But the new time-resolved experiments, which were done on the material well above its superconducting temperature, were able to tease out the subtle signal. These new findings indicate that this special condition exists even when the material is not a superconductor.
“We know now that this interaction doesn’t just switch on when the material becomes a superconductor; it’s actually always there,” Rameau said.
The scientists still believe there is something special about the energy level of the unique tuning-fork-like interaction. Other intriguing phenomena have been observed at this same energy level, which Rameau says has been studied in excruciating detail.
It’s possible, he says, that the one-note lattice interaction plays a role in superconductivity, but requires some still-to-be-determined additional factor to turn the superconductivity on.
“There is clearly something special about this one note,” Rameau said.
In 1900, astronomer Joseph Lunt made a discovery: Peering through a telescope at Cape Town Observatory, the British-South African scientist spotted this beautiful sight in the southern constellation of Grus (The Crane): a barred spiral galaxy now named IC 5201.
Over a century later, the galaxy is still of interest to astronomers. For this image, the NASA/ESA Hubble Space Telescope used its Advanced Camera for Surveys (ACS) to produce a beautiful and intricate image of the galaxy. Hubble’s ACS can resolve individual stars within other galaxies, making it an invaluable tool to explore how various populations of stars sprang to life, evolved, and died throughout the cosmos.
IC 5201 sits over 40 million light-years away from us. As with two thirds of all the spirals we see in the Universe—including the Milky Way—the galaxy has a bar of stars slicing through its center.
A team led by astronomer Margot Brouwer (Leiden Observatory, The Netherlands) has tested the new theory of theoretical physicist Erik Verlinde (University of Amsterdam) for the first time through the lensing effect of gravity. Brouwer and her team measured the distribution of gravity around more than 33,000 galaxies to put Verlinde’s prediction to the test. She concludes that Verlinde’s theory agrees well with the measured gravity distribution. The results have been accepted for publication in the British journal Monthly Notices of the Royal Astronomical Society.
The gravity of galaxies bends space, such that the light traveling through this space is bent, as through a lens. Background galaxies that are situated far behind a foreground galaxy (the lens), thereby seem slightly distorted. This effect can be measured in order to determine the distribution of gravity around a foreground-galaxy. Astronomers have measured, however, that at distances up to a hundred times the radius of the galaxy, the force of gravity is much stronger than Einstein’s theory of gravity predicts. The existing theory only works when invisible particles, the so-called dark matter, are added.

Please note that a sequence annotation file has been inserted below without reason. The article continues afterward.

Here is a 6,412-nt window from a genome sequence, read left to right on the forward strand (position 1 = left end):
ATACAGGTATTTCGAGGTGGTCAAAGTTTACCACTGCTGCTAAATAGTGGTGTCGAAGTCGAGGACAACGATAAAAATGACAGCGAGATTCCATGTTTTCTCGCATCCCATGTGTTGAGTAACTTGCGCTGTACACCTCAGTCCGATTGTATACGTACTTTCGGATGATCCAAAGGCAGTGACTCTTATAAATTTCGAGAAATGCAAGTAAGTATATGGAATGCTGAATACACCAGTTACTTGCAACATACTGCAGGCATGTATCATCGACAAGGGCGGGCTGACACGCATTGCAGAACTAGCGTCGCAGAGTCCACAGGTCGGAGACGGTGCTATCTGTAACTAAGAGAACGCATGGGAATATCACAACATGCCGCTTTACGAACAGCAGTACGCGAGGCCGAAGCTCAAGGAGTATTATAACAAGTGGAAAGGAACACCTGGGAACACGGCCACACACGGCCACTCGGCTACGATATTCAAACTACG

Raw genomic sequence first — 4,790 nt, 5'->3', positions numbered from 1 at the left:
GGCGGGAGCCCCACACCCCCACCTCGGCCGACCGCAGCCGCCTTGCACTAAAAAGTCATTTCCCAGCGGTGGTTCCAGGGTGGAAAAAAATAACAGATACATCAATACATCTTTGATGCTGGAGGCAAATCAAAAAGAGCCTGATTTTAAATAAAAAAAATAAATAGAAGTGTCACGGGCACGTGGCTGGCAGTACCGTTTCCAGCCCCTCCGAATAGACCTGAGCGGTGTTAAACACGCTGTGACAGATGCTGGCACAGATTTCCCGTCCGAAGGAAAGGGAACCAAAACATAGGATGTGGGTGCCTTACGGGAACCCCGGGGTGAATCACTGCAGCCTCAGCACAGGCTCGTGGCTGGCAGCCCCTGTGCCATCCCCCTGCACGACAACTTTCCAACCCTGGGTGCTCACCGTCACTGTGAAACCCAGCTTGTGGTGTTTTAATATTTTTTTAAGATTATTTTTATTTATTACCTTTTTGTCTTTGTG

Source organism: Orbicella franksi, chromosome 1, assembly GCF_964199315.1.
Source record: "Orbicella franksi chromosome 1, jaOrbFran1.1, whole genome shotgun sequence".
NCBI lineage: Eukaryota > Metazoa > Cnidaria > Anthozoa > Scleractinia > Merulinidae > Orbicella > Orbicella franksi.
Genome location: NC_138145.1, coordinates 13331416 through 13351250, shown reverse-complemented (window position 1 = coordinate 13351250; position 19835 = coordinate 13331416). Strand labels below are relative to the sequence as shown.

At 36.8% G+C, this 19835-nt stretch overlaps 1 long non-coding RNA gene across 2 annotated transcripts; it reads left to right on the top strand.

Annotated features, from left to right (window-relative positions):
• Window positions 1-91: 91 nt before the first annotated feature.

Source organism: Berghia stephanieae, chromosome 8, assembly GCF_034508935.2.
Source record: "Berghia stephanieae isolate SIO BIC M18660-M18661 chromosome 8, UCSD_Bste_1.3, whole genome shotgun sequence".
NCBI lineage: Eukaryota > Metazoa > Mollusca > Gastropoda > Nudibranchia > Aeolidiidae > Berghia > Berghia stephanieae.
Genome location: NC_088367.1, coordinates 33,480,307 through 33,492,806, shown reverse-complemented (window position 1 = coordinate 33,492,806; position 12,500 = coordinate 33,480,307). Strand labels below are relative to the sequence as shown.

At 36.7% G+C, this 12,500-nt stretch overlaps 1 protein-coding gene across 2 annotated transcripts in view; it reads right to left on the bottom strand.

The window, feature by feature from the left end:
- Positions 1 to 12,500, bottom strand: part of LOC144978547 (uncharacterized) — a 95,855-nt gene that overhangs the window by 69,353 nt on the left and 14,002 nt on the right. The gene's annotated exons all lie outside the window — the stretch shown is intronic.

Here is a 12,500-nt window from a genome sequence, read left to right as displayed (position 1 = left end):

Verlinde now claims that he not only explains the mechanism behind gravity with his alternative to Einstein’s theory, but also the origin of the mysterious extra gravity, which astronomers currently attribute to dark matter. Verlinde’s new theory predicts how much gravity there must be, based only on the mass of the visible matter.
Brouwer calculated Verlinde’s prediction for the gravity of 33,613 galaxies, based only on their visible mass. She compared this prediction to the distribution of gravity measured by gravitational lensing, in order to test Verlinde’s theory. Her conclusion is that his prediction agrees well with the observed gravity distribution, but she emphasizes that dark matter could also explain the extra gravitational force. However, the mass of the dark matter is a free parameter, which must be adjusted to the observation. Verlinde’s theory provides a direct prediction, without free parameters.
The new theory is currently only applicable to isolated, spherical and static systems, while the universe is dynamic and complex. Many observations cannot yet be explained by the new theory, so dark matter is still in the race. Brouwer: “The question now is how the theory develops, and how it can be further tested. But the result of this first test definitely looks interesting.”